06 September 2011

Kahve: The Joys of Java

"Ca Phe Sua Da" on the verandah
Vintage Coffee Packet Label
The Coffee Tribe

Once upon a time in the U.S., a "good cup of coffee" had less to do with the coffee's roast, grind, brew or flavour, and everything to do with the beverage being hot, plentiful, and cheap. 

As progeny of a people who prepare coffee as a ritual rich with significance and laden with fierce, happy memories of family, community, and leisurely late-night celebrations of friendship and bargains struck,  I grieved at the lax American coffee-brewing and joe-slinging.  I missed the Java Liturgy:  coffee is love, to share coffee with a friend is to share love.

Coffee = Love
Within my family tribe, when we tease one another about the Sacred Bean or the Holy Brew, it is only half in jest.  [This just in:  I'd written one of my nieces about how my friends and I meet for coffee after church.  She wrote back, "Yup, our church has a Starbucks in it, I'm getting a toffee nut latte, vente please!"  Sacred bean, indeed.] 

Guests at my parties share the inside joke about my Coffee Altar, the specially-designated chest standing at the entrance to my kitchen:  it is filled with coffees, coffee gear and paraphernalia, favourite cups curated during my travels, arranged by the mood or activity that each one suits -- one for watching the sunset from my patio, another for the end of a too-long workday, a bone china cup and saucer with delicate brushstrokes of gold for when I need to restore a sense of elegance, a deep-bellied Italian mug hand-painted in exotic jewel tones by an unknown artist, perfect for work/think/smoke sessions.
Worship at the Java Altar
Thankfully, with the advent of Starbucks, the coffee experience in the U.S. began to reclaim some of the joy kahve had always signified for me and, better still, I could at last share the joie d'java with my friends and neighbours.
My most sublime java joys have been celebrated intimately -- in offbeat cafes, sidewalk bistros, in a convent among nuns from Nova Scotia, and in the homes of friends met during my travels.

One particular coffee encounter I cherish happened with Viet Namese friends, when we took "Ca Phe Sua Da" on the verandah of their home.  In Buon Ma Thuot, a coffee-growing region, authentic "Ca Phe Sua Da" is made with velvety dark Trung Nguyen Culi varietal blend, in a medium coarse grind, with faint whispers of dark cocoa and cardamom in its finish and in the wafting aroma.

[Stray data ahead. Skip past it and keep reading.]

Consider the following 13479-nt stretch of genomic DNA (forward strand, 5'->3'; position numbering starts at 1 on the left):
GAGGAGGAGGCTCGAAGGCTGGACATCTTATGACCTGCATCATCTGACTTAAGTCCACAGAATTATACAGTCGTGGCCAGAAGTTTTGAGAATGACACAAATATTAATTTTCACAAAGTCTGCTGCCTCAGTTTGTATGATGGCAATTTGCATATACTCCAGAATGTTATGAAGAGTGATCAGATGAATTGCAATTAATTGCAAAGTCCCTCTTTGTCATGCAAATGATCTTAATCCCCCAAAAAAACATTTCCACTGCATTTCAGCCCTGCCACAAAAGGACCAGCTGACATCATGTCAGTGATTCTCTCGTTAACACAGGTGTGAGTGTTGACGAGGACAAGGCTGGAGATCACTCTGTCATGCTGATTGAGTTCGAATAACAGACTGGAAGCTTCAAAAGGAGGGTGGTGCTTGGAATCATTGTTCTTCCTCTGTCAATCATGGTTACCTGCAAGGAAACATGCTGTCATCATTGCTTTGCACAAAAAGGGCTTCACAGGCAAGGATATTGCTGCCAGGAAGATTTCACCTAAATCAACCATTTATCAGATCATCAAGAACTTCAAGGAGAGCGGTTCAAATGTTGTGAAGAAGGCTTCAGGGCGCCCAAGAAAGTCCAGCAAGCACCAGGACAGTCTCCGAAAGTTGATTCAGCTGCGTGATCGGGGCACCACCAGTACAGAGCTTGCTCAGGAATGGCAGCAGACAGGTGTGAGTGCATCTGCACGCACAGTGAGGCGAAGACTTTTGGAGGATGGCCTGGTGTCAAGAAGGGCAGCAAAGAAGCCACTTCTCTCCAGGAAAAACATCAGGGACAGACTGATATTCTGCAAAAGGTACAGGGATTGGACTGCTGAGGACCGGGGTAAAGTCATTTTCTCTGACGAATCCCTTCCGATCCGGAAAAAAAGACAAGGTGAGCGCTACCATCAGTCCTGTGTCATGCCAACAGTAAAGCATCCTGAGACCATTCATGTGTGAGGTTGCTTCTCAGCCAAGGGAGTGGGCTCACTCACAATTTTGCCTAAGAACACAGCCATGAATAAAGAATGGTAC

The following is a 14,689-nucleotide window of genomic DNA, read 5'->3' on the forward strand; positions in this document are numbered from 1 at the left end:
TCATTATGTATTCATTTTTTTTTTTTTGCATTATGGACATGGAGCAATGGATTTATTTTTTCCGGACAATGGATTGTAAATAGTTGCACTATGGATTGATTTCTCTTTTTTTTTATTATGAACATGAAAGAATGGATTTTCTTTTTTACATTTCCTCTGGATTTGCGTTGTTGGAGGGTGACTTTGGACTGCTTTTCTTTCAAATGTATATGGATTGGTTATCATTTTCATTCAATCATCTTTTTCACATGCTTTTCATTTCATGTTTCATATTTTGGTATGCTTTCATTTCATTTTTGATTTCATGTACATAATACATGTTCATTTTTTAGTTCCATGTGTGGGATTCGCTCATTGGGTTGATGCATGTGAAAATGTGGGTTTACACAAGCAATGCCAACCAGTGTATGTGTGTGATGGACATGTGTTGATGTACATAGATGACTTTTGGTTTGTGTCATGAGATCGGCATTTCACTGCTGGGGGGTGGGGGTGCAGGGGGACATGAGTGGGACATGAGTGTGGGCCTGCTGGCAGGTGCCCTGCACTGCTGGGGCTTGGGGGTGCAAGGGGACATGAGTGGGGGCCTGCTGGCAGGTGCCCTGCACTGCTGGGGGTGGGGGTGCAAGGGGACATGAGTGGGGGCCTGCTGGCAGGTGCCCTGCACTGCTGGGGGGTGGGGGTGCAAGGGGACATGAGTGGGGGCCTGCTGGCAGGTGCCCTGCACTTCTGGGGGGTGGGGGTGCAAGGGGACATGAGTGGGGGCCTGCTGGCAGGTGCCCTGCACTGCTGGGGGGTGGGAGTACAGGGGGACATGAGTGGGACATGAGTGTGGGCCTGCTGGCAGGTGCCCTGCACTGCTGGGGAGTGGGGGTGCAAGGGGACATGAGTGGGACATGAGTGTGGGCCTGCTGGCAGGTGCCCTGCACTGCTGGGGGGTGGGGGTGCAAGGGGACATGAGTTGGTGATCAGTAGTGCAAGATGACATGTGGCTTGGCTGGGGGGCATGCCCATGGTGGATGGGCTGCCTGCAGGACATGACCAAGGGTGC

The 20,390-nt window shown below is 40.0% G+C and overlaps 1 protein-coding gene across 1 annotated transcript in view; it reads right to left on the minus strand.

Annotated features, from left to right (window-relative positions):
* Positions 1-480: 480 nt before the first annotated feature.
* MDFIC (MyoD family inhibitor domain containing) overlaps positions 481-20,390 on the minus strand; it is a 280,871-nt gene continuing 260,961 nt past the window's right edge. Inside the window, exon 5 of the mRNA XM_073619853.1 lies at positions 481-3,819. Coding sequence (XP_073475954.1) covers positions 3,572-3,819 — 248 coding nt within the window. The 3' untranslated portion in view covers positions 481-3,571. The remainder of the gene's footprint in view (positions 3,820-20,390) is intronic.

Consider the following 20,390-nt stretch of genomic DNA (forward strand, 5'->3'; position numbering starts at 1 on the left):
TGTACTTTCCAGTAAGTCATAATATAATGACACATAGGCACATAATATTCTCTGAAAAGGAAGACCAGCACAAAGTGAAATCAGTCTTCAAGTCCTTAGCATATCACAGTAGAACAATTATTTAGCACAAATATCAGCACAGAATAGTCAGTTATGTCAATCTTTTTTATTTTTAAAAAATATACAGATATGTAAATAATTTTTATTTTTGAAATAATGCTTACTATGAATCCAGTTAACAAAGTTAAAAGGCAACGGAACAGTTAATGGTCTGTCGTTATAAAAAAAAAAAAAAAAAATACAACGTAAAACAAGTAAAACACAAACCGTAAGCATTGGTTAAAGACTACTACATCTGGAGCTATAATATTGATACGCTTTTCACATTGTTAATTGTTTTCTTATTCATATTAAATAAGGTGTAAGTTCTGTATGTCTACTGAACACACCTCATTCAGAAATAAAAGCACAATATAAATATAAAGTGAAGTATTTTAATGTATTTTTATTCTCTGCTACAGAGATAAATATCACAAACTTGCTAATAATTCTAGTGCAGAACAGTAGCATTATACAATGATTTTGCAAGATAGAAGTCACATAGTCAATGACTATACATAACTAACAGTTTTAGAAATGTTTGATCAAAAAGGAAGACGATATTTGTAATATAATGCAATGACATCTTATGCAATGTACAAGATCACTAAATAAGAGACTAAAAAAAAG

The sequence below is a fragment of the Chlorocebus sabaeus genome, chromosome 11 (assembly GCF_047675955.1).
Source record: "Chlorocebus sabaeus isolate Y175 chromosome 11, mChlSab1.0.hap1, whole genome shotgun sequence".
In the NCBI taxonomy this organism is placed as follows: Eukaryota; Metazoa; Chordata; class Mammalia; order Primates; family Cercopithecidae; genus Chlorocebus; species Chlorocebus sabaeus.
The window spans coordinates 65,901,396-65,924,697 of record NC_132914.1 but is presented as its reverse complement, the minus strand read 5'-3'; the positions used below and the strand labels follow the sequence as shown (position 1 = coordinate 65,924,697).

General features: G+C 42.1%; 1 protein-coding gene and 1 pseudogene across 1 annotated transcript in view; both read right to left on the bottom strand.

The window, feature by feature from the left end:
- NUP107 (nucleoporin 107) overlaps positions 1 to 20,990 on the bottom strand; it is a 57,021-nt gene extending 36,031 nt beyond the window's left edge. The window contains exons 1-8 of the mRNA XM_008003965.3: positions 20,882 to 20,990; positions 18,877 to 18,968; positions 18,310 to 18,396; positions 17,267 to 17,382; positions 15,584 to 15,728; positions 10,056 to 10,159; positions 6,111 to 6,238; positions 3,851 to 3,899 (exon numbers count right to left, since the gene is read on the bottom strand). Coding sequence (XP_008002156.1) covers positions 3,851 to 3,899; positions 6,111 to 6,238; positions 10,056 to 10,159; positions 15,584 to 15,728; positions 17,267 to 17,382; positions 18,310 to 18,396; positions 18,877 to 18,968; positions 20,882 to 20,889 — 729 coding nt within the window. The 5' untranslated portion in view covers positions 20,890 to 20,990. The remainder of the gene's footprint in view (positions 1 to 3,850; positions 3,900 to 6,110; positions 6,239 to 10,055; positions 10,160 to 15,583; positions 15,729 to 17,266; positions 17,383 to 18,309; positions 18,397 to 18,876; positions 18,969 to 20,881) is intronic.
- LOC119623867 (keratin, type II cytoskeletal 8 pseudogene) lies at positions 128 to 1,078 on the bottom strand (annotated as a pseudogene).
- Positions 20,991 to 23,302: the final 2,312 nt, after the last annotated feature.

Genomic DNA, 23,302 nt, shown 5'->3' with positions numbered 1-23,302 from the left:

Yeh, Starbucks'll Never Do This

Coffee as a Work of Art

Ca Phe Sua Da is coffee as a work of art:  prepared with a special metal filter that sits atop a tall, narrow, heavy-bottomed glass, the rich, fragrant might-as-well-be-espresso liquid slow-drips directly into the glass, an exercise in self-control and anticipation.

As we wait and watch, our host explains how every family has its own special ritual, their own personal style for preparing and serving Ca Phe Sua Da.  In her family's tradition, the glasses of coffee were brimmed with smooth chunks of coffee ice, then a thick creamy-blonde ribbon of sweetened condensed milk was layered to fill the bottom finger or two of each glass.   As she presents the brass tray with our individual glasses, Tui posed mint sprigs and enameled stir-sticks at the lip of each glass and showed us how to sip and swirl, sip and swirl, until everything but the mint and the bittersweet memory was consumed.   The first long draught erases the sweaty day, the second ushers in a sultry night paced for a leisurely late evening chat-fest.
When Isn't It Java Time?
Starbucks can never come close to the aesthetics of such renascence alchemy with their plastic and paper cups, and the mint sprig would certainly wilt in their corporate touch.  Just the same, while chatting with my mates on some sun-drenched 'Bucks patio, I've imagined how wonderful it would be to raise a toast to our friendship with a round of this icy, bitter-sweet elixir.  True love.
Life Sublime - Java, Smokes, & Friends al fresco
Gotta go, I've talked myself into a java frame of mind.
See you on the patio ;-)

No comments:

Post a Comment

Comments are cool and we welcome your thoughts. All comments are subject to editing, moderation or deletion. If you use ALL CAPS, troll, trash talk, or thou art a knave, don't expect your comment to be shared.